Role of Youth in Family Planning – Prologue to Development and Growth

“India is the youngest country in the world and Uttar Pradesh is the youngest state. With the participation of the youth population, we are making Uttar Pradesh the best state” – these words are spoken by our Chief Minister Yogi Adityanath.

Nothing could be further from the truth in these words. Uttar Pradesh is the most populous state in the country with an estimate of around 25 crore people.

Uttar Pradesh’s improved growth represents a positive development for young people across the state. The state’s gross domestic product grew at a compound annual growth rate of about 8.43% between 2015-16 and 2020-21 to reach Rs 17.06 trillion.

This represents new economic opportunities that could be harnessed by young people, and it could be accelerated by empowering them to ensure access to family planning services and make informed decisions about spacing and limiting their families. . Family planning is an influential element in increasing individual, family, social and economic well-being.

The success of any family planning program depends on three factors: access, affordability, and availability of services and commodities; and when we talk about youth, it becomes even more critical to ensure that these are provided without any bias and/or stigma.

The recent NFHS-5 survey for Uttar Pradesh indicated that 14.4% of currently married women in the 15-24 age group are not using contraception but wish to postpone the next birth, which is significantly more high compared to women in the 25-year-old age group. -49, where the same amounts to 3.8 percent. Without access to family planning services and products, young couples and couples with one child are likely to have more multiple and unwanted pregnancies and children.

FP2030 mentions that it is a fundamental right of individuals (including young people) to decide freely and for themselves when and how many children to have and this is central to their vision and goals.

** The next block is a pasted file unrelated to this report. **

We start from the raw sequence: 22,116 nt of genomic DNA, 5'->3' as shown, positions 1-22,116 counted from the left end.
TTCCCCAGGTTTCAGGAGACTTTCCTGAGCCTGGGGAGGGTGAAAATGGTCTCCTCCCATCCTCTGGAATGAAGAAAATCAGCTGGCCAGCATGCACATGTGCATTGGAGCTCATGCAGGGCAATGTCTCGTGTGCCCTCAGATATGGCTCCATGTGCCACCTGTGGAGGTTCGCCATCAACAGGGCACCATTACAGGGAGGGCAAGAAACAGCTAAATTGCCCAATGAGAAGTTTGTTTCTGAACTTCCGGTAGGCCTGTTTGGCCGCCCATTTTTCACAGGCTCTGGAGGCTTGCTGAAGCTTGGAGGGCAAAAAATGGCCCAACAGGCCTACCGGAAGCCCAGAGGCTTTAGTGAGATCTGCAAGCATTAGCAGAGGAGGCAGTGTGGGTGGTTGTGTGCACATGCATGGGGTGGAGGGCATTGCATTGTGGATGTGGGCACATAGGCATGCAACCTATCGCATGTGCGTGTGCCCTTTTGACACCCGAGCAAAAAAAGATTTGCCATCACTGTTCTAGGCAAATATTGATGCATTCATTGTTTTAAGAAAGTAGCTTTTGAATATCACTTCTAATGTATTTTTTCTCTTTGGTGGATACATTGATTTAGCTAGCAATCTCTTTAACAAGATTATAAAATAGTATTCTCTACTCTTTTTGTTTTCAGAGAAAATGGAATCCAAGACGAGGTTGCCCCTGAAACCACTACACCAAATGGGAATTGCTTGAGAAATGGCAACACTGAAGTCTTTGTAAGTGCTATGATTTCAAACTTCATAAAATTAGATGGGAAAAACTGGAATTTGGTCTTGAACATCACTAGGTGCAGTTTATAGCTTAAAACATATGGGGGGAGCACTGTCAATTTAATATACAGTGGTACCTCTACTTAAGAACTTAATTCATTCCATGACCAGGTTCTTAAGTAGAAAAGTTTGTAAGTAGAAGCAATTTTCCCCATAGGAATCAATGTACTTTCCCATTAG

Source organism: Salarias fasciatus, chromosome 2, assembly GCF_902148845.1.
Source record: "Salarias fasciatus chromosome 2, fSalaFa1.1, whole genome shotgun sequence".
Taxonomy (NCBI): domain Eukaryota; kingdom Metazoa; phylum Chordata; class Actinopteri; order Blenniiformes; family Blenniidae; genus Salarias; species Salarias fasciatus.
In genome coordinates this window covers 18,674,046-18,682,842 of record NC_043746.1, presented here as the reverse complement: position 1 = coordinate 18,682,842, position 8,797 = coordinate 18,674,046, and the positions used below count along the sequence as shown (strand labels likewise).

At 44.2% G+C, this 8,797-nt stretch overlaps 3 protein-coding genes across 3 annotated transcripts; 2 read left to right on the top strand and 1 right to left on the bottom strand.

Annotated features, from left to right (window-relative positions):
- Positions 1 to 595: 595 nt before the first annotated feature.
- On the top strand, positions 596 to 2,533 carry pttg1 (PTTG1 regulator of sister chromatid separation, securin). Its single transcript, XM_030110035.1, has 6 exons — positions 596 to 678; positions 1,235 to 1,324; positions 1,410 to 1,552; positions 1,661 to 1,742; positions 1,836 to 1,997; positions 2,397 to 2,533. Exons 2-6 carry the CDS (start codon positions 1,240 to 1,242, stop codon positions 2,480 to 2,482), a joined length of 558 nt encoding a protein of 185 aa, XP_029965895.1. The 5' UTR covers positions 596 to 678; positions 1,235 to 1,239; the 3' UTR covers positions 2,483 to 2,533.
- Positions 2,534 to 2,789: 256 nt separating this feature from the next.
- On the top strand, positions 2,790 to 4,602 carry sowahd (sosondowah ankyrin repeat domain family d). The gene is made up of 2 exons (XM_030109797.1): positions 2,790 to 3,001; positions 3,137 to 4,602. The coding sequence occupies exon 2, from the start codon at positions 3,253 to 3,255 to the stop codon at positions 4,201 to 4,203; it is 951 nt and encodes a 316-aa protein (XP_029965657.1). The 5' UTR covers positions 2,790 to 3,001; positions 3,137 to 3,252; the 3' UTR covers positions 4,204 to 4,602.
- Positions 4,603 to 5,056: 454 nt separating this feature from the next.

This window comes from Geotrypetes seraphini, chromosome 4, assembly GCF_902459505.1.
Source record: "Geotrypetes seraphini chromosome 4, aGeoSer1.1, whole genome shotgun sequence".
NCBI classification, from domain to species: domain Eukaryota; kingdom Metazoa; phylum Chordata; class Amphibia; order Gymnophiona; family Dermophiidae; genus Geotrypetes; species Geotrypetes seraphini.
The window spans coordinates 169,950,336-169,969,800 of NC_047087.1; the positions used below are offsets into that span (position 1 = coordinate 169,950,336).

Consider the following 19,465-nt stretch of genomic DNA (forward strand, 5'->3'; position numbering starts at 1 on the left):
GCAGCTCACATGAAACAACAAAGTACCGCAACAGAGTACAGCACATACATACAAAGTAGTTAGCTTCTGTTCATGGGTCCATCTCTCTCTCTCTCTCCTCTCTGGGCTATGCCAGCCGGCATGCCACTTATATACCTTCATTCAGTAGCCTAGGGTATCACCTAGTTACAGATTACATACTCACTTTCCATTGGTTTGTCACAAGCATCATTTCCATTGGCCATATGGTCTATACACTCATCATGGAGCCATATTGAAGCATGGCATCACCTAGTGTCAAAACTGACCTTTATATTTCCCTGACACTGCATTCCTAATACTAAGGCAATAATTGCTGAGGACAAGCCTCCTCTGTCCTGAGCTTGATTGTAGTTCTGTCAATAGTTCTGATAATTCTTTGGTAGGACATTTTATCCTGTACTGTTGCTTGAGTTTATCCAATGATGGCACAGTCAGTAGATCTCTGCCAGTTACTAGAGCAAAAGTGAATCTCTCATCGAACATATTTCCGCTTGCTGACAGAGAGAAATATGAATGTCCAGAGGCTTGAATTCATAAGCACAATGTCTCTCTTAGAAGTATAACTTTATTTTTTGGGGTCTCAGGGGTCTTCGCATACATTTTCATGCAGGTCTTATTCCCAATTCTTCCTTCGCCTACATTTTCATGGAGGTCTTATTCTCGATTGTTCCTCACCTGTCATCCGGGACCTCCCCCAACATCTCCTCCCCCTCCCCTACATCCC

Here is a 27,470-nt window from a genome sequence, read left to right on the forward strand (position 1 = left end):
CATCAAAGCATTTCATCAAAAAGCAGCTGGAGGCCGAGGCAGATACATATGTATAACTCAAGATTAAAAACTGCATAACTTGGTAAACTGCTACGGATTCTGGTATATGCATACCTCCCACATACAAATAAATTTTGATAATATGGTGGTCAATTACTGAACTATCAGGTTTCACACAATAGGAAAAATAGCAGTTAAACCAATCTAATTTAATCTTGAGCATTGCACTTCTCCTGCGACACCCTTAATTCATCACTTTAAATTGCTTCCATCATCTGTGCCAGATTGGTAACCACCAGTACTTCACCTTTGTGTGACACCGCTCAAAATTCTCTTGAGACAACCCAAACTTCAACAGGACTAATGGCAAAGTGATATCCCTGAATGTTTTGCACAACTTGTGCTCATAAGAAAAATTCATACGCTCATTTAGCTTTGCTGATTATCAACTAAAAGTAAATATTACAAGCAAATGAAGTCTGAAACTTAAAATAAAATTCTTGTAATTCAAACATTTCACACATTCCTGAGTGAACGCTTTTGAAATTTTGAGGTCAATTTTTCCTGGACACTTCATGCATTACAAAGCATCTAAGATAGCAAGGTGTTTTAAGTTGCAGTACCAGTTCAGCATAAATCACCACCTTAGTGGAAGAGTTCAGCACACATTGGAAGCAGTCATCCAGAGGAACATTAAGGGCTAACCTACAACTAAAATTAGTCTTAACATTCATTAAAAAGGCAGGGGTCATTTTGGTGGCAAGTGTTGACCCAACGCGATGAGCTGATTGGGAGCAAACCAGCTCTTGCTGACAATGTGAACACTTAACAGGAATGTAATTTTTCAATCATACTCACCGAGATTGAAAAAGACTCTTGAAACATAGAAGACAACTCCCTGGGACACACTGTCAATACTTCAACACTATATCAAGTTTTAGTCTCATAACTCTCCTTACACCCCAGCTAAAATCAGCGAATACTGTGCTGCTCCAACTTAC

Our state’s experience puts into context the population, health and nutrition implications for the youthful population.

NFHS-5 data for the state shows that women in the 20-24 age group who married before age 18 fell from 21.1% (NFHS-4) to 15.8%. Similarly, men in the 25-29 age group, married before age 21, fell from 28.7% (NFHS-4) to 23.0%.

In addition, women in the 15-19 age group who were already mothers or pregnant at the time of the survey represent 2.9% (NFHS-5) against 3.8% (NFHS-4).

The teenage fertility rate for women in the 15-19 age group reflects a downward trend from 28 in NFHS-4 to 22 in NFHS-4.

NFHS-5 data indicates that 44% of young women in the age group 15-24 have a mobile phone that they use themselves and 16.8% of women in the same age group have worked during of the last 12 months.

The survey data obviously perpetuates a gradual cycle of stable population growth and economic development.

Uttar Pradesh has taken several steps to turn the demographic dividend into a huge advantage and public officials have been key influencers.

Even during the COVID-19 pandemic, we continued to provide family planning services with a focus on young couples. New injection and spacing methods have been rolled out, supply of free kit – Shagun Kit – is distributed to newlywed couples, celebration of monthly Khushaal Parivar Diwas, weekly Antara Diwas, rebranding of VHND in Chaya VHND, Saas-Bahu Sammellan in Saas-Beta-Bahu Sammellan, and introduction of a state-level “Mr Smart Campaign” to promote male engagement and address gender dynamics within couples to increase the use of family planning services in the state.

Marital communication and family planning are closely linked because the dominance of the husband in family planning decision-making gives way not only to joint decision-making, but also to an increase in women’s decision-making power.

When addressing the issues of young couples, it becomes crucial to focus on the links between sexual and reproductive health and rights and family planning. Access to affordable family planning services encompasses the area of ​​sexuality and contraception.

Certain barriers prevent the young population from accessing these services, such as existing cultural and social norms, gender dynamics, privacy and confidentiality. By addressing these critical issues and life skills education in schools, we have ensured that the community plays a key role in the uptake of these services and acts as a facilitating factor.

Uttar Pradesh, whose young people make up about 25% of the total population, will reap rich dividends through innovative, community-driven programs in sexual and reproductive health and family planning services. These measures will improve educational, financial and social status through effective development initiatives.

Dr. Renu Srivastava Verma is the Director General of Department of Health and Family Welfare, Government of Uttar Pradesh.

(Disclaimer: the opinions expressed above are those of the author)


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